Cites collaboration, education, science as keys to resiliency By Maddy Lauria | Mar 23, 2015 (From the Cape Gazette, Maddy Lauria and Ron MacArthur)
Lewes Mayor Ted Becker
STATEWIDE — Just a week before reports surfaced that officials in Florida are rejecting the term “climate change,” Delaware’s governor embraced the concept.
“We know that climate change affects all of us, not only by impacting our natural resources and our environment, but it reaches across all sectors,” Gov. Jack Markell said March 2 during the unveiling of the state’s new Climate Framework for Delaware, which includes a list of recommendations from state agencies on how to reduce emissions, address the results of climate change and plan for future sea level rise. The announcement was made at the American Birding Association headquarters in Delaware City, overlooking the Delaware River.
“I know it’s easy for people to say this isn’t real … ,” Markell said. “I understand this is a tough issue … but we have got to be having this conversation.”
Dozens of politicians, state and local officials, business owners and scientists squeezed into the standing-room only space in the tiny coastal town to hear what state officials have planned for the future of the country’s lowest-lying state.
The main goal of the framework is to encourage state agencies, local businesses and residents to work together to reduce Delaware’s greenhouse gas emissions by 30 percent by 2030.
Delaware is on its way to meeting that goal, Markell said, and Delaware already has reduced its emissions more than any other state in the country.
But there’s still more work to be done, he said. The framework summarizes recommendations for state agencies to prepare for climate change and reduce emissions – such as the Department of Transportation integrating climate resiliency into bridge and highway designs.
“It is clear that climate change is impacting our state and our citizens,” he said, pointing to already compromised septic systems and infrastructure that could be further damaged by the effects of increased rainfall and sea levels. “We’ve got to continue to take action.”
Preparing for the Worst
Representatives from nearly a dozen state agencies – including the state Department of Natural Resources and Environmental Control, the Delaware Department of Transportation and the Delaware Economic Development Office – brainstormed ways to mitigate greenhouse gas emissions, adapt to climate changes and develop resiliency. The recommendations considered worst-case scenarios of climate change and predicted sea level rise. Some scientists predict sea levels could rise by 0.5 to 1.5 meters in the next 100 years.
“It’s really been a great effort to get to this point,” DNREC Secretary David Small said as the governor unveiled the plan. “I think it is a start, quite frankly, in this conversation about climate change and how to make Delaware a more resilient state and location. We’ve come a long way.”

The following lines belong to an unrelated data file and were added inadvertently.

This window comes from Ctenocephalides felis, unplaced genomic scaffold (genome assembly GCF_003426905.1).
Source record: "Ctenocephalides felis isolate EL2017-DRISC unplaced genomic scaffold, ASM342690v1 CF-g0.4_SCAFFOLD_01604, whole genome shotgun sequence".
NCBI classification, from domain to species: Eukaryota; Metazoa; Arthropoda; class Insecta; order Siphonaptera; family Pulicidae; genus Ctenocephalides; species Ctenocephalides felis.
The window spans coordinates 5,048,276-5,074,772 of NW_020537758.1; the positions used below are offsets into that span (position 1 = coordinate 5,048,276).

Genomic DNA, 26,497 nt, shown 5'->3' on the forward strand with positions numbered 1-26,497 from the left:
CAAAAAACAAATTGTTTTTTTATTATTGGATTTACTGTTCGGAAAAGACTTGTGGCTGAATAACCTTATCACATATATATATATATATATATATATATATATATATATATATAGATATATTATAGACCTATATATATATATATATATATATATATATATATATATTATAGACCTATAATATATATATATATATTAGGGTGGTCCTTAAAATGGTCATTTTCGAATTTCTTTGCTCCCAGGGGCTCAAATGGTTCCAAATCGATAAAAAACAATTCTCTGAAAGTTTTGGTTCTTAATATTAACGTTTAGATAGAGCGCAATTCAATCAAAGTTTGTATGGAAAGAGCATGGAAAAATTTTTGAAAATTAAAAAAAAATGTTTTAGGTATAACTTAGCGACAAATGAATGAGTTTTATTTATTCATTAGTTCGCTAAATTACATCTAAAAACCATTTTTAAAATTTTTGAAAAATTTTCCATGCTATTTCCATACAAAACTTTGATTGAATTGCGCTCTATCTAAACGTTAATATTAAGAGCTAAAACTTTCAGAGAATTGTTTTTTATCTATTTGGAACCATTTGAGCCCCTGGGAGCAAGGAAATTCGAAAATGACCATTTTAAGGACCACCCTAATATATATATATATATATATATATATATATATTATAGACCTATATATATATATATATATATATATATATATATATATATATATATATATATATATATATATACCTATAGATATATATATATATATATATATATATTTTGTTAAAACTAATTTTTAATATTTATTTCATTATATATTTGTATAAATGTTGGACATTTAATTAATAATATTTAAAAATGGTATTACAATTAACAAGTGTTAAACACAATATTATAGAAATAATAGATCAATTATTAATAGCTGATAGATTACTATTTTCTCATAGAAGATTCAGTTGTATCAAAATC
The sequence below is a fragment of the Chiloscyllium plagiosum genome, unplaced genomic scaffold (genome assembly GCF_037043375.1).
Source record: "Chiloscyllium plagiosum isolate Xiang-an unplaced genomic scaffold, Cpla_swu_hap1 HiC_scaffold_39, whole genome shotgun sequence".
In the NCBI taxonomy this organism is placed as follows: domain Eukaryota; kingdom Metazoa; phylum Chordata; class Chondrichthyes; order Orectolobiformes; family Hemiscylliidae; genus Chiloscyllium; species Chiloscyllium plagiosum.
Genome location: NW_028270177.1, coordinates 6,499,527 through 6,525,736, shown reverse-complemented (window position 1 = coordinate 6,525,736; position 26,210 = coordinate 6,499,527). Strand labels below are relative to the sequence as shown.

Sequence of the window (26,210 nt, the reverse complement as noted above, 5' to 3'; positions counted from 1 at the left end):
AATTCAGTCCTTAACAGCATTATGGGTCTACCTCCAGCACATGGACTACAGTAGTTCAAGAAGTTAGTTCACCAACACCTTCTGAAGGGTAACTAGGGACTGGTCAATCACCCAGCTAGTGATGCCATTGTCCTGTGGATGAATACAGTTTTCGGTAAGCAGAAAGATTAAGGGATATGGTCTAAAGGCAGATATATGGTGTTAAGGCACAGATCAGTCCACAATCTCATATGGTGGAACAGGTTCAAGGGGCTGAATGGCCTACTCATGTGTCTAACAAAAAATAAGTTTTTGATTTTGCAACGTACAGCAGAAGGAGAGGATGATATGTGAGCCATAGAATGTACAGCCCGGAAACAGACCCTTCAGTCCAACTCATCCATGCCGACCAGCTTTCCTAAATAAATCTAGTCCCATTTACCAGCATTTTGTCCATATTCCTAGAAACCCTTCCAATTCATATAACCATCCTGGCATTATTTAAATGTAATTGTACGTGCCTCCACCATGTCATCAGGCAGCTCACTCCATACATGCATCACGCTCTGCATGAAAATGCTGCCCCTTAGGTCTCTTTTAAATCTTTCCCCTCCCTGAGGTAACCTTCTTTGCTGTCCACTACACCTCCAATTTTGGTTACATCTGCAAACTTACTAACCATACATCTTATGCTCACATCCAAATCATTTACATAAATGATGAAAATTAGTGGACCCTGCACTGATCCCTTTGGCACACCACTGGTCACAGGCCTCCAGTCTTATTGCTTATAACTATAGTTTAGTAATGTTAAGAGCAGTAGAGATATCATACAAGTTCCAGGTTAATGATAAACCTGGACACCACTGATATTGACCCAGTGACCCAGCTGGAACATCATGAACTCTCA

The framework includes more than 150 recommendations, from mitigating the effects of higher temperatures on outdoor workers to controlling mosquito populations in a damper Delaware. Markell noted a few concerning effects, including increased rainfall, salt water intrusion and excess flooding, which could cause health problems, power outages, damage to infrastructure and destruction of farmland.
The framework’s recommendations were called for in Executive Order 41, which was signed by the governor in September 2013 as an official way to prepare Delaware to reduce emissions and adapt to climate change.
But state Rep. Rich Collins, R-Millsboro, said the framework includes a lot of measures that will cost taxpayers money, and he is skeptical of the worst-case scenarios predicted by state scientists.
“I think it is just a total lack of understanding of the priorities,” Collins said, noting his main concern is having enough funds to run the state, giving state employees raises and providing healthcare. “I’m not thinking about ways to spend more money on things that might come true in 75 to 100 years.”
Collins said he has seen no evidence that the worst-case scenario predictions of sea level rise and climate change are correct.
“They’re saying everything is a done deal,” he said. “That there’s no shadow of a doubt that climate change and sea level rise will happen. I think that is absurd.”
Collins said he knows there is a possibility that the predictions could prove true, but that humanity has overcome climate change since the dawn of mankind.
“I understand that there is some risk of global warming and sea level rise,” he said. “I am perfectly aware that is a possibility. I know for a fact that there has been global warming and sea level rise to some extent since the last ice age. … Why is it that in 2015, suddenly humanity cannot cope with these things humans have coped with for thousands of years without the government taking over it? It’s a solution looking for a problem.”